temp adjective exciting; trendy.
THE STORY BEHIND THE WORD OF THE MONTH
In 2018, a campaign has been run by Nova FM breakfast show hosts Ryan ‘Fitzy’ Fitzgerald and Michael ‘Wippa’ Wipfli to create a new word, or, rather, a new sense for an existing word. This word is temp, abbreviated from temperature, and used to refer to things that are exciting, trendy, or ‘cool’. It was coined by Wippa, in an attempt to find an Australian alternative to the (originally) American cool.
This is not the first word to be invented: this happens all the time with words that refer to new inventions or technologies, for example, and authors have often made up words that have become part of everyday vocabulary. Examples include robot, coined by Czech author Karel Čapek in a 1920 play, cyberspace, coined by science fiction writer William Gibson in 1981, and cultural cringe, coined by A.A. Phillips in 1950. Politicians often create new terms, sometimes unwittingly; in 2017 US President Donald Trump’s possible mistyping led to the creation of the word covfefe, although what it means was left to the imagination of those on social media.
Campaigns to create a new word are slightly different and can vary. In 2012, the Macquarie Dictionary was involved in a campaign to come up with a neologism for the action of snubbing someone in favour of your mobile phone – phubbing was the winning suggestion and it has gone on to become a word with some currency, perhaps because it was a term that described an activity that had yet to find a name.
It is trickier to have a slang term enter the broader vocabulary. Many slang terms only gain currency within small groups – for example, within a group undertaking a particular activity (such as surfing or skateboarding), or within particular youth groups. Social media has helped slang gain wider currency to some extent, although why some slang words take off and not others sometimes remains a mystery.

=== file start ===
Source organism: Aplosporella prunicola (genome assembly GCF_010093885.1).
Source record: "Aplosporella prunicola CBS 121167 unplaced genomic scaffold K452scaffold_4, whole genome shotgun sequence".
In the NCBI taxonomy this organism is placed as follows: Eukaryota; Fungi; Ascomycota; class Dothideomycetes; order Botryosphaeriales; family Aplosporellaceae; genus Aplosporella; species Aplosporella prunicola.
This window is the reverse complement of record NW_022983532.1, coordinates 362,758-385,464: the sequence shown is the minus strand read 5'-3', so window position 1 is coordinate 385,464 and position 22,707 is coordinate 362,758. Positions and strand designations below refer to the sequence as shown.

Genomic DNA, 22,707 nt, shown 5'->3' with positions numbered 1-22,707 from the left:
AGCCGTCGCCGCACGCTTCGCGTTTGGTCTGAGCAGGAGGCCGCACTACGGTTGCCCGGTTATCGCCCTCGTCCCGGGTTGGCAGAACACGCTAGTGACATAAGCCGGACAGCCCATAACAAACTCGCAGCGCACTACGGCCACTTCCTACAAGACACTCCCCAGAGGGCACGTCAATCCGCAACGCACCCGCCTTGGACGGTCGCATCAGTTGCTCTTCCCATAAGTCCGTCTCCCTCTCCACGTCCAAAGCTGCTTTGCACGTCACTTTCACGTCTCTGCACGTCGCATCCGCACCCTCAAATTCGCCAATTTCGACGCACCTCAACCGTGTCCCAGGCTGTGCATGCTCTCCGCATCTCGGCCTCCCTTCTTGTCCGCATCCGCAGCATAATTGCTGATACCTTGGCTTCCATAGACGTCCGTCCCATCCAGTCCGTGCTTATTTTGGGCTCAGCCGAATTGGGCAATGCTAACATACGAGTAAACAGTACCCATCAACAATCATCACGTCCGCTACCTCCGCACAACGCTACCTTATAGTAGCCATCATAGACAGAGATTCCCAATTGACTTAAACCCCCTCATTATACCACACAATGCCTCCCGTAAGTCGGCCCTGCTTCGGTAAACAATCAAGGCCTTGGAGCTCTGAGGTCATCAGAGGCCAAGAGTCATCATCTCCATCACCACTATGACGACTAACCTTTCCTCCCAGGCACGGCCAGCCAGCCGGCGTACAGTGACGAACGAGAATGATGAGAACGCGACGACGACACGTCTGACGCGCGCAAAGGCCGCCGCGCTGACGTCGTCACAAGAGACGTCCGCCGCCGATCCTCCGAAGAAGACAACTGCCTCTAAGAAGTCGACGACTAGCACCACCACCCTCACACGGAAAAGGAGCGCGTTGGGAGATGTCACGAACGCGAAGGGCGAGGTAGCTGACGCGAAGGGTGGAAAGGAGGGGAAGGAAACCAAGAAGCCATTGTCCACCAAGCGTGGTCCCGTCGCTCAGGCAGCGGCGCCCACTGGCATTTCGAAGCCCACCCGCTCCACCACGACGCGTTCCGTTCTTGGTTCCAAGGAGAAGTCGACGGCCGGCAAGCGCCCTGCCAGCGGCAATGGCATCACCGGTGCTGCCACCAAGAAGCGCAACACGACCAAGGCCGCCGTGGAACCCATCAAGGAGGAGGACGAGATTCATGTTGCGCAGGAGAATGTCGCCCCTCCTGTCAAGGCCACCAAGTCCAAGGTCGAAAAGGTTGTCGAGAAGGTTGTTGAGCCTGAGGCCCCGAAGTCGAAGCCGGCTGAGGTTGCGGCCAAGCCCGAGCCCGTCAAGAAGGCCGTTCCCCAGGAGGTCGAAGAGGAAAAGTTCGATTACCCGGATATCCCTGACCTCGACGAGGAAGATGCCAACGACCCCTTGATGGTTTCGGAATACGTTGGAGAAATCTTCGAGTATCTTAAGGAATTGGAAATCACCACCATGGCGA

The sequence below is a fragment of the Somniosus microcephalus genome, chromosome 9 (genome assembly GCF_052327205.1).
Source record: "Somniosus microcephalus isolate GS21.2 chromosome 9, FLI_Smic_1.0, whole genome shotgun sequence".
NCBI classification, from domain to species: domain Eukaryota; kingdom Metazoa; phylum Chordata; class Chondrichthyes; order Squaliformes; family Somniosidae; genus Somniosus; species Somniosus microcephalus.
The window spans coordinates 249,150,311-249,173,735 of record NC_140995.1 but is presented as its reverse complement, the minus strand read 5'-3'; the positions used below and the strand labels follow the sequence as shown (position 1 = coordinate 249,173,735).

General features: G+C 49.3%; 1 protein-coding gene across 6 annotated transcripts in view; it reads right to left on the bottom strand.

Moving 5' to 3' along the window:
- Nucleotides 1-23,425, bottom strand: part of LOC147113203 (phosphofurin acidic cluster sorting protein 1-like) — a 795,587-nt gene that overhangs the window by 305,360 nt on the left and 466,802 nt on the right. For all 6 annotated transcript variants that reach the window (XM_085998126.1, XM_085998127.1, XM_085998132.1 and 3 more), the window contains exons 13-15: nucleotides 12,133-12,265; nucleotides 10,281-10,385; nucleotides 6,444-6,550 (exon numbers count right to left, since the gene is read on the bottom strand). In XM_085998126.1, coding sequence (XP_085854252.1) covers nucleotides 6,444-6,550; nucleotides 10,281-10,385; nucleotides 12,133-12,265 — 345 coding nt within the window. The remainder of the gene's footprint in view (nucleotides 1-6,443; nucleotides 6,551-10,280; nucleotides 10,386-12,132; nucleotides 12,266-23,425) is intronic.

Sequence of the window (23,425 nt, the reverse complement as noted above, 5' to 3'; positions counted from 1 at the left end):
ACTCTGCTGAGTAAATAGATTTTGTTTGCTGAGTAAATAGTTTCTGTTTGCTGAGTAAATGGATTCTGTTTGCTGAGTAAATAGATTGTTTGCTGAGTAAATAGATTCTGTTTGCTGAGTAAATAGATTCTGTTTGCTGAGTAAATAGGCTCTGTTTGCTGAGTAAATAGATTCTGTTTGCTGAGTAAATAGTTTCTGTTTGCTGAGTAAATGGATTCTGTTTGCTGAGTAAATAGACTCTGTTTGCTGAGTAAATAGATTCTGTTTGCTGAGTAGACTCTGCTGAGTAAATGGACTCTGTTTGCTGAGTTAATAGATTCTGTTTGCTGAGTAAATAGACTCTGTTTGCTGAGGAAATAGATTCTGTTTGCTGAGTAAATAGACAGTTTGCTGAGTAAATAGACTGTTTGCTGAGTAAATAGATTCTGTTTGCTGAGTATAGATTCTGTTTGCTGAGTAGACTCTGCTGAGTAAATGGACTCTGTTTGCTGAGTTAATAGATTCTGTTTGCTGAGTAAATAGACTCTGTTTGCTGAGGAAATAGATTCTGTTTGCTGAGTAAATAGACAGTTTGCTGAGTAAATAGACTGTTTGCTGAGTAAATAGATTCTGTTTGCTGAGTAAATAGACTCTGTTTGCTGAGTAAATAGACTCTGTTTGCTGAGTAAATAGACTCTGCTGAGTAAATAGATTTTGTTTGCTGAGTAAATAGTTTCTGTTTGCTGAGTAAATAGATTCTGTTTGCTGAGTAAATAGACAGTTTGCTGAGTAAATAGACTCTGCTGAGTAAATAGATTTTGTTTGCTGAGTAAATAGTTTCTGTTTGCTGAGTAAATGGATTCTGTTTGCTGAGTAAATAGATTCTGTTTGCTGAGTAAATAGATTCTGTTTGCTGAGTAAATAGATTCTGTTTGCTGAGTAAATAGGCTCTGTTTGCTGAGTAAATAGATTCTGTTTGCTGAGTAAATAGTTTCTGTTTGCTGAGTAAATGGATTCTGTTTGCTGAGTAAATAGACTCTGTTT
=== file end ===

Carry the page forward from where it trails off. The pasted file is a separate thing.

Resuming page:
In trying to popularise temp the power of radio was harnessed, with Fitzy and Wippa promoting the word on their program and encouraging celebrities such as Chris Hemsworth and Keith Urban to use it. Social media has been another way of popularising the word:
@fitzyandwippa @nova969 so nova has the best ever cohost @edsheeran this doesn’t get better than that guys and that’s a fact guys—1 million tickets sold too. Let’s tune in via the application if you can’t listen direct on FM tonight is going to be #temp. (Nathan Henry @DJ_NATDOG, February 28)
A legal graffiti of the word was made on a wall in Marrickville, and the word has been discussed on several television programs, including Channel Seven’s Sunrise and Channel Ten’s Studio 10.
Whether temp gains widespread and continuing usage remains to be seen, but its story provides an interesting example of one of the many ways words can find their way into our language.
The Australian National Dictionary Centre will be monitoring temp for possible future consideration for inclusion in the Australian National Dictionary.